Carvedilol is administered orally as a racemic mixture of R(+)- and S(−)-enantiomers for treatment of angina pectoris, hypertension and chronic heart failure. We have reported that enzyme kinetic parameters for carvedilol glucuronidation by human liver microsomes (HLM) differed greatly depending on the substrate form, namely, racemic carvedilol and each enantiomer. These phenomena were thought to be caused by mutual inhibition between carvedilol enantiomers during racemate glucuronidation. The aim of this study was to clarify the mechanism of these phenomena in HLM and human intestinal microsomes (HIM) and its relevance to uridine 5′-diphosphate (UDP)-glucuronosyl transferase (UGT) 1A1, UGT2B4 and UGT2B7, which mainly metabolize carvedilol directly in phase II enzymes. HLM apparently preferred metabolizing (S)-carvedilol to (R)-carvedilol in the racemate, but true activities of HLM for both glucuronidation were approximately equal. By determination of the inhibitory effects of (S)-carvedilol on (R)-carvedilol glucuronidation and vice versa, it was shown that (R)-carvedilol glucuronidation was more easily inhibited than was (S)-carvedilol glucuronidation. UGT2B7 was responsible for (S)-carvedilol glucuronidation in HLM. Ratios of contribution to (R)-carvedilol glucuronidation were approximately equal among UGT1A1, UGT2B4 and UGT2B7. However, enzyme kinetic parameters were different between the two lots of HLM used in this study, depending on the contribution ratio of UGT2B4, in which (R)-glucuronidation was much more easily inhibited by (S)-carvedilol than was (S)-glucuronidation by (R)-carvedilol. Meanwhile, HIM preferred metabolizing (R)-carvedilol, and this tendency was not different between the kinds of substrate form.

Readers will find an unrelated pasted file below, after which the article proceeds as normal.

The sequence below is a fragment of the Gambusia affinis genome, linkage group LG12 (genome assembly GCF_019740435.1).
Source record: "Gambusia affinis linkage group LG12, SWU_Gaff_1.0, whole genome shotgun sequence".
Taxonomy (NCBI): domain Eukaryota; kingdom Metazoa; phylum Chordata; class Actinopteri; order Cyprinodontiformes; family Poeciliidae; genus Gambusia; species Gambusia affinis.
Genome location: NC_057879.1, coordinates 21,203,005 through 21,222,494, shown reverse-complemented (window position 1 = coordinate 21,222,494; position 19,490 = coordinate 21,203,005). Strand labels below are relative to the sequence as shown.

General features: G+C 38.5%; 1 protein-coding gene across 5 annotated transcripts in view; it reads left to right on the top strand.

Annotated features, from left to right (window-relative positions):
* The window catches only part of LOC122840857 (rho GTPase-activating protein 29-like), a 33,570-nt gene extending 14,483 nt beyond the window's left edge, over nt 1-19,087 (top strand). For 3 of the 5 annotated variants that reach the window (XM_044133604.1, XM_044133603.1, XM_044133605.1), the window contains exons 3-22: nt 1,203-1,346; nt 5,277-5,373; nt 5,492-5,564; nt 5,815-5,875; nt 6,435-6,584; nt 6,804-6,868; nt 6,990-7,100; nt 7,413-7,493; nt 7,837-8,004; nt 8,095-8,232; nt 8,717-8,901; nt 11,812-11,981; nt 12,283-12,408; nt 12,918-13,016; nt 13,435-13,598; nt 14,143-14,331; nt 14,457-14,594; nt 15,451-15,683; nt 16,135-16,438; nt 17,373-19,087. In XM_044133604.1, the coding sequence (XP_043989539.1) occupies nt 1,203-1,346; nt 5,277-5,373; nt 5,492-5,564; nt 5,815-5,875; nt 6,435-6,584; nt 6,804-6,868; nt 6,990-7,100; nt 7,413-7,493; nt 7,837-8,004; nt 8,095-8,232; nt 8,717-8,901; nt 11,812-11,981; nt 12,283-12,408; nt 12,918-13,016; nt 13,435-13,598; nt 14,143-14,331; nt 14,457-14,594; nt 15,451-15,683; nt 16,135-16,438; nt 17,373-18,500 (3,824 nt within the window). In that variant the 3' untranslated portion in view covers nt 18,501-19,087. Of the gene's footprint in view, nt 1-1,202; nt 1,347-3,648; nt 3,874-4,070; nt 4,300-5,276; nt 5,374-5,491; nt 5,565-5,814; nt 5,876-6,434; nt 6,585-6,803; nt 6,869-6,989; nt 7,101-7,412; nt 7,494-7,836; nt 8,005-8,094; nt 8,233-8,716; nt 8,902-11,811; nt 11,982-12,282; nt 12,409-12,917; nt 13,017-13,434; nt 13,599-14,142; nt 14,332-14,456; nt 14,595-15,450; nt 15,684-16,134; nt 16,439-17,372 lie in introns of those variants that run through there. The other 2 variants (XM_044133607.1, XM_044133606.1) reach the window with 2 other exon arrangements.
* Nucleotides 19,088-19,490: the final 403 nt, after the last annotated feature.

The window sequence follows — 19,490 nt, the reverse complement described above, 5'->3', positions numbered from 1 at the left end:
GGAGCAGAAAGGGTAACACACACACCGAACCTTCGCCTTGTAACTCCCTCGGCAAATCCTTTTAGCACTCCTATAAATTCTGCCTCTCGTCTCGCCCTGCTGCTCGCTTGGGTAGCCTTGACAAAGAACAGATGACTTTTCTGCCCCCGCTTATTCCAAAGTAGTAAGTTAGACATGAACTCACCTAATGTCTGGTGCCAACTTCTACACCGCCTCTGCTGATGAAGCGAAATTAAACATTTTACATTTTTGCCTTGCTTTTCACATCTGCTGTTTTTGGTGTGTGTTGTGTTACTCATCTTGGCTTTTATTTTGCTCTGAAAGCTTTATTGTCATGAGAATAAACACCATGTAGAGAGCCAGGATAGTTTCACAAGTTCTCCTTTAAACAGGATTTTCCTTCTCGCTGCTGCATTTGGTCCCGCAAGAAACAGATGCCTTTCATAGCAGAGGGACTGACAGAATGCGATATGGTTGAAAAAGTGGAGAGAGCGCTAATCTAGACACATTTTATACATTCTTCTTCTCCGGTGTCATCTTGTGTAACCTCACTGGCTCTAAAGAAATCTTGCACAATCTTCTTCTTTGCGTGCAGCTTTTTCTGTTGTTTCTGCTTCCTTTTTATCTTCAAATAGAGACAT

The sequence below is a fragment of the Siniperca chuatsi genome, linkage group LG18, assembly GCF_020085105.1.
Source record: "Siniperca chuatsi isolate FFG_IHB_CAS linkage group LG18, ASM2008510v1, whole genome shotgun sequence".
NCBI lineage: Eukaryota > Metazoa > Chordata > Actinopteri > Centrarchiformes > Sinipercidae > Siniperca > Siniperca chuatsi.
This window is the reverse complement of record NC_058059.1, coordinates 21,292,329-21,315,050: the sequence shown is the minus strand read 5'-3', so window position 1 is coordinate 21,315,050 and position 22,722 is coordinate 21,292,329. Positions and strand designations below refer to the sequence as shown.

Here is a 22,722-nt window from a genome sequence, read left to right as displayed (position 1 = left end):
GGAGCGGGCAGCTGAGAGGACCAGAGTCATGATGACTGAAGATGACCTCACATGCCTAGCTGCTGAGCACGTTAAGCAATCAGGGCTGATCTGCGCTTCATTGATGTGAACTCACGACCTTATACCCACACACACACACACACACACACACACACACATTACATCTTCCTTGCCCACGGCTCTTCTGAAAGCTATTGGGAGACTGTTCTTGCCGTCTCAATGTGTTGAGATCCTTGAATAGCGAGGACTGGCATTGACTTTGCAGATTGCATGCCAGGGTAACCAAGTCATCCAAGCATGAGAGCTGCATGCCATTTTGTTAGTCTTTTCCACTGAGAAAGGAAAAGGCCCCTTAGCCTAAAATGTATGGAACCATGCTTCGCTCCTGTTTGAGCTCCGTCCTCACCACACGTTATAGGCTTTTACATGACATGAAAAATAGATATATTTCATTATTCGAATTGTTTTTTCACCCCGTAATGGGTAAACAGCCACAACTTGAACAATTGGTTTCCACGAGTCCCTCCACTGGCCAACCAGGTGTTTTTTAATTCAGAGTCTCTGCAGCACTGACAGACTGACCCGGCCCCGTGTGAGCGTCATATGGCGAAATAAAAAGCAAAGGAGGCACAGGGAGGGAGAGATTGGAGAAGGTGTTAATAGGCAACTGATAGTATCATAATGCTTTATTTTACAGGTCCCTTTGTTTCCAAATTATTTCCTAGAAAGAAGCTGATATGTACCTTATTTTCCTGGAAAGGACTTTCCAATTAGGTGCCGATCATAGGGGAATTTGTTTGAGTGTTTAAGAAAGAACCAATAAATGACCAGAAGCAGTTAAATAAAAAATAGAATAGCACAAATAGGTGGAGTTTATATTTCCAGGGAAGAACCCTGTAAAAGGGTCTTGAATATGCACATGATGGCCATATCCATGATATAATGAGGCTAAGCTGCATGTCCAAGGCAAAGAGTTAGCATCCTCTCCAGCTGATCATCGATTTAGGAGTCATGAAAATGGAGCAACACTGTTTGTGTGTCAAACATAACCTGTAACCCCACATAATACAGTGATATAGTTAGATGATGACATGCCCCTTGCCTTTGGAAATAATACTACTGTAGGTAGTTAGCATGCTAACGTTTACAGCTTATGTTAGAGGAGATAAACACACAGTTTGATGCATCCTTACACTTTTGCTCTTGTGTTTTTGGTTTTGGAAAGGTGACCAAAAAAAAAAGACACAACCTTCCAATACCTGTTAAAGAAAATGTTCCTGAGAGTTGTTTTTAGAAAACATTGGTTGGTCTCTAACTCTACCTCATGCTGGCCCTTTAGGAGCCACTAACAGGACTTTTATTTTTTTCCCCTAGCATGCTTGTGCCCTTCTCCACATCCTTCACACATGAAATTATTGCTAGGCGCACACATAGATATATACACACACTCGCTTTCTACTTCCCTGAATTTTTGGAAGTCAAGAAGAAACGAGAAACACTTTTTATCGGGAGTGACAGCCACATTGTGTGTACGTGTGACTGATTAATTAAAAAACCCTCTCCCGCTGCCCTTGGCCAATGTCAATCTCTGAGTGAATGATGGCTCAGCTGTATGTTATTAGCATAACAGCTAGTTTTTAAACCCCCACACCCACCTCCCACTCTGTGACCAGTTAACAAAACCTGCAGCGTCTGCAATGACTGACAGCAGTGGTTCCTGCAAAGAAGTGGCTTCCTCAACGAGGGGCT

2012 The Pharmaceutical Society of Japan